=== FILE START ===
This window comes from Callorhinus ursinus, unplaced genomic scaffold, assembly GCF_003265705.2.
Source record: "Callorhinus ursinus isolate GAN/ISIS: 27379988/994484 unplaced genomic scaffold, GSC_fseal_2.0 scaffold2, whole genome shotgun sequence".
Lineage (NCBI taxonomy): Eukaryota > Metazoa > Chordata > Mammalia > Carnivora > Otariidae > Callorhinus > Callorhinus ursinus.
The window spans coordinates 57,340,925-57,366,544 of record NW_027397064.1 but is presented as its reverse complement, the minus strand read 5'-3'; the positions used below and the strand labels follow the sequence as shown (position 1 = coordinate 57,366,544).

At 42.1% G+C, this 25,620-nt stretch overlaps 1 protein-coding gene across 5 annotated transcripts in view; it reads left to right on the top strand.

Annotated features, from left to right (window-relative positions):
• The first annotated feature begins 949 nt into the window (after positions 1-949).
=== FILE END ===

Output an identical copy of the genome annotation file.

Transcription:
This window comes from Callorhinus ursinus, unplaced genomic scaffold, assembly GCF_003265705.2.
Source record: "Callorhinus ursinus isolate GAN/ISIS: 27379988/994484 unplaced genomic scaffold, GSC_fseal_2.0 scaffold2, whole genome shotgun sequence".
Lineage (NCBI taxonomy): Eukaryota > Metazoa > Chordata > Mammalia > Carnivora > Otariidae > Callorhinus > Callorhinus ursinus.
The window spans coordinates 57,340,925-57,366,544 of record NW_027397064.1 but is presented as its reverse complement, the minus strand read 5'-3'; the positions used below and the strand labels follow the sequence as shown (position 1 = coordinate 57,366,544).

At 42.1% G+C, this 25,620-nt stretch overlaps 1 protein-coding gene across 5 annotated transcripts in view; it reads left to right on the top strand.

Annotated features, from left to right (window-relative positions):
• The first annotated feature begins 949 nt into the window (after positions 1-949).